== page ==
Serb opposition fails to agree protest plan

BELGRADE, Mar 4, 2000 -- (Reuters) Serb opposition leaders failed on Friday to set a date for a planned joint anti-government demonstration to press their demand for early elections, despite three days of intensive talks.

"The rally is the form of protest we have announced and we will certainly hold it, but you will be notified of its time and date when we agree on it," Dragoljub Micunovic, leader of the small Democratic Center party, told a news conference after a six-hour meeting at his party headquarters.

On January 10 rival opposition leaders declared they had overcome the differences that have helped keep Yugoslav President Slobodan Milosevic in power for the past 10 years.

They pledged to join forces in calling people onto the streets in March if Milosevic ignored their demand for general polls.

"We could have easily agreed on a single rally that would support our demands for early elections and democratization of the country," Zoran Djindjic, one of the key leaders of the fractured opposition, told Friday's news conference.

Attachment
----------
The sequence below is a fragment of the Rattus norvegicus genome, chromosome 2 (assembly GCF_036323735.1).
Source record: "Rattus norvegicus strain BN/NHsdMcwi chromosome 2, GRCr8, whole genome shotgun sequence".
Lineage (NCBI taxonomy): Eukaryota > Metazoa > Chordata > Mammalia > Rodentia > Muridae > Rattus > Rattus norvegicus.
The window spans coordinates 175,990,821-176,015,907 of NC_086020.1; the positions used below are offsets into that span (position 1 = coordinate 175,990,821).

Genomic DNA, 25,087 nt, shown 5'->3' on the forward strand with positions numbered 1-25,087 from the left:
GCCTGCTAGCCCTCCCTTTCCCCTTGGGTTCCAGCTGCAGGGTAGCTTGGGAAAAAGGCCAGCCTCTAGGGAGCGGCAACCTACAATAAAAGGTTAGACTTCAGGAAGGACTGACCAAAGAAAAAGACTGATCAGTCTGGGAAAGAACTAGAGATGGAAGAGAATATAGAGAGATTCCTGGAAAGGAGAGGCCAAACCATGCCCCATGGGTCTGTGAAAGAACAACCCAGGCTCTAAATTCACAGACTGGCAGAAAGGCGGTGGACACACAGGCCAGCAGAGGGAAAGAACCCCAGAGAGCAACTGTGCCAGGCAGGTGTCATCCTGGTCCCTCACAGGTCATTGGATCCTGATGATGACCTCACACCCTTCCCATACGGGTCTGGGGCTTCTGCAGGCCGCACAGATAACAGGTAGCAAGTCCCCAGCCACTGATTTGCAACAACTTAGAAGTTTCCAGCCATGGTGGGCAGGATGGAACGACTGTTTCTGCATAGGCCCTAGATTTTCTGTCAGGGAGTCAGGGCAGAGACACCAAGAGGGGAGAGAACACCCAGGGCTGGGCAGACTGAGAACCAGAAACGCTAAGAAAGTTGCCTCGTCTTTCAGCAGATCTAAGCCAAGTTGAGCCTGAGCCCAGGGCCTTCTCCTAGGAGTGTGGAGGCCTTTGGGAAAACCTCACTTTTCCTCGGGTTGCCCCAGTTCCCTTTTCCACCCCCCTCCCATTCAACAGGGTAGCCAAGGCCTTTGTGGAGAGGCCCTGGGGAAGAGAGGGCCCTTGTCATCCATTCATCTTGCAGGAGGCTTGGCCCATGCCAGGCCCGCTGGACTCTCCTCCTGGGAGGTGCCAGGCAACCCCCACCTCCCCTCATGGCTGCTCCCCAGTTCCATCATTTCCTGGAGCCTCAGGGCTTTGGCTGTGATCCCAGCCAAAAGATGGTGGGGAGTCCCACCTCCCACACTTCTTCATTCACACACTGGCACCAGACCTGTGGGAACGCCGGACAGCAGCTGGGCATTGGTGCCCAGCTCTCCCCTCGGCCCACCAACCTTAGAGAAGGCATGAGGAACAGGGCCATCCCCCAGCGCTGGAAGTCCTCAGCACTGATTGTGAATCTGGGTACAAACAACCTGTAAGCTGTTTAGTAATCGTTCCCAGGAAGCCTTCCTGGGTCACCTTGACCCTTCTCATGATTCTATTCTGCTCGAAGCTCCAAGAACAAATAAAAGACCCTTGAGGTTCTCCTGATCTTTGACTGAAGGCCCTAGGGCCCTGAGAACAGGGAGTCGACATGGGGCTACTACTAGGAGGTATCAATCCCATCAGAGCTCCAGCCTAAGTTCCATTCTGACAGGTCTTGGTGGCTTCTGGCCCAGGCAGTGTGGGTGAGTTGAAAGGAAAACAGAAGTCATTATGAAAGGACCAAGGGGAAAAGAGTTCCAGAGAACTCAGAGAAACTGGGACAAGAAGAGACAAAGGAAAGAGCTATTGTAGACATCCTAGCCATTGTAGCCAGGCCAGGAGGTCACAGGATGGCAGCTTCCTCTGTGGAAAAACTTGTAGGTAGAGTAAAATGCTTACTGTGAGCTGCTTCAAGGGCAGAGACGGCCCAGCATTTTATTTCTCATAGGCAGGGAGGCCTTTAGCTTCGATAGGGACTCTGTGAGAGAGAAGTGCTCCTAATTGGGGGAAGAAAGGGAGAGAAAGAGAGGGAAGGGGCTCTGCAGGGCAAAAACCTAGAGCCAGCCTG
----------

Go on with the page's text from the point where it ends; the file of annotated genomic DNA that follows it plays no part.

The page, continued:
"But there is another type of rally that would mark the beginning of the large, well-organized campaign. This other type of rally requires much more solid agreement on how would we run for elections and how would we behave once we win those elections. I hope we will reach an agreement on this other type of rally," he said, adding that further talks would be held.

The closest the fragmented opposition has come to exerting significant pressure on Milosevic since last year's NATO air strikes was when it joined forces to bring 100,000 people onto the streets of Belgrade last August.

But even that was marred by rivalries between its leaders.

One wing of the opposition, the Alliance for Change, held daily rallies for more than three months late last year, but attendance dropped off sharply after the first two weeks.

Its main opposition rival, the Serbian Renewal Movement led by charismatic maverick Vuk Draskovic, refused to join those rallies, saying "constitutional means" should be tried first.

Milosevic has yet to call any poll and his allies have said that only federal and local elections can be expected this year, not the republican-level poll the opposition wants.

The opposition blames Milosevic for years of international isolation, inter-ethnic conflicts and growing economic hardship.

All its leaders seek a radical change of direction for Yugoslavia and on Friday they came up with a list of a few general joint electoral pledges, but failed to agree on a joint strategy if a poll was called.

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